This study was undertaken from January, 2014-March, 2015 at the laboratory of Anatomy, Histology and Embryology in Karditsa, Greece. All procedures were carried out in accordance with guidelines established by the University of Thessaly, Greece, for the use of animals. Six 3-months old Japanese quails from a minimal disease flock were used. The birds were euthanized by the administration of sodium pentobarbitone into the wing vein. Pieces of trachea which were cut longitudinally, were washed four times, for 15 min each time, with sodium cacodylate buffer (pH 7.2), transferred for 1 h to 1% Osmium tetroxide (OsO4) and dehydrated in graded acetone. Tissues were critical point-dried in carbon dioxide (72-75 barr), mounted onto stubs and sputter coated with platinum and gold in a Bal-Tec sputter coater. Specimens were observed in a JEOL, JSM 840 scanning electron microscope. Other pieces of trachea were processed for light microscopy. The samples were embedded in paraffin wax. The sections, 5 μm thick, were stained with haematoxylin and eosin and periodic acid-schiff (PAS).

RESULTS

Examination of the luminal wall of the trachea with the scanning electron microscope revealed two principal surfaces, ciliated and non-ciliated. In this epithelium, the ciliated cells which formed the ciliated surface were abundant without visible borders among them (Fig. 1). The median height of the cilia was 4 μm whereas, the high density of the cilia did not permit the detailed observation of the underlying apical surface of the ciliated cells. However, at the zones of transition between ciliated and non-ciliated cells, microvilli among the cilia could be observed. Among the cilia, patches of non ciliated cells were recorded. The luminal surface of the non ciliated cells exhibited various appearances (Fig. 1). Sites containing one (Fig. 1b) or more cells (Fig. 1d) exhibiting the typical appearance of goblet cells were observed . The goblet cells were bulged into the lumen of the trachea and were surrounded by a narrow band of cytoplasm (Fig. 2). At their apical surface, there were no cilia but numerous microvilli arose. On occasion cells were seen which, whilst showing characteristics of actively secreting non-ciliated cells, had a few cilia on their luminal surface (Fig. 1a,c). These cells may represent transitional forms between the non-ciliated and ciliated cells.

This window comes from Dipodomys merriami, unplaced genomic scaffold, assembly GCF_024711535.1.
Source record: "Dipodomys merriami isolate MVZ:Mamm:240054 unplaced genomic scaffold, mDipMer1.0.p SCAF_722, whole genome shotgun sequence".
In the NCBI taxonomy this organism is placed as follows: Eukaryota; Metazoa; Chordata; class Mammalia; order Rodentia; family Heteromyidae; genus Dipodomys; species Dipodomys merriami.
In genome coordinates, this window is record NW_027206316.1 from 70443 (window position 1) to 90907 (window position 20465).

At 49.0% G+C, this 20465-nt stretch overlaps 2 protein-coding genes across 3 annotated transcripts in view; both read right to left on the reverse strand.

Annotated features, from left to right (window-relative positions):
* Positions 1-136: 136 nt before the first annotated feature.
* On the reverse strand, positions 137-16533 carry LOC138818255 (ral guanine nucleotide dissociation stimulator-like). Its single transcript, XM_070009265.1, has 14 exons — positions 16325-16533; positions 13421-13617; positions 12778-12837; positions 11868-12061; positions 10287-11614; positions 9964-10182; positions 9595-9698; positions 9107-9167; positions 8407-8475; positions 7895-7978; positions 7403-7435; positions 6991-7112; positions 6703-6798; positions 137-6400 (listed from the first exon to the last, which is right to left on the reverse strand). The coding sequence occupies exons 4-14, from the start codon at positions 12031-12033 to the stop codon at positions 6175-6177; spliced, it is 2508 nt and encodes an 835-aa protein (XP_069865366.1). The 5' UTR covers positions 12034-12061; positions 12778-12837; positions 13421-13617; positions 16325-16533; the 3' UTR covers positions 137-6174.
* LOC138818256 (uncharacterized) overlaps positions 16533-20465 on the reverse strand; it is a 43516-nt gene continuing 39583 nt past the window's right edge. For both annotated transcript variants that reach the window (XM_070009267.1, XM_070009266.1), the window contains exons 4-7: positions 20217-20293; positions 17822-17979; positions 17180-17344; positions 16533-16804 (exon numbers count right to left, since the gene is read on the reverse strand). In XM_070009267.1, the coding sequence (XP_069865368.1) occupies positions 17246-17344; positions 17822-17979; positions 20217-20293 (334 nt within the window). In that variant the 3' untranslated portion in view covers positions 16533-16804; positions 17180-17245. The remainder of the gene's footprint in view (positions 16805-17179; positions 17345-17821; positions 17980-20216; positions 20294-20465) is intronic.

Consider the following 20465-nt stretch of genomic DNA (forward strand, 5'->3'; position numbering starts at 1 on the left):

Fig. 1:
A typical ciliated region of the trachea. Dispersed among the ciliated cells are a number of typical goblet cells (asterisk). The curved arrows point to discharged mucous. The arrows point to non ciliated cells

Fig. 2:
Luminal surface of a goblet cell. The apical surface is bulged exhibiting numerous protrusions (thin arrows) and microvilli. The curved thick arrows denote the zone between the cell and the surrounding cilia. The curved thin arrows show small protrusions which probably belong to an adjacent non ciliated cell

Fig. 3:
Luminal surface of a non ciliated cell encircled by cilia. Note the small protrusions (thin arrows) exhibiting merocrine secretion

Mucous occurred as discrete droplets, which frequently were being entangled in the cilia as well as released from goblet cells (Fig. 1f).

Some non-ciliated cells (Fig. 1e, 3) showed evidence of an active merocrine secretory phase. Merocrine secretion was indicated by individual cells bearing small protrusions into the tracheal lumen. On occasion, secretory vesicles appeared to be in the process of budding from the ends of these protrusions. The rest of the apical surface was flat (Fig. 3).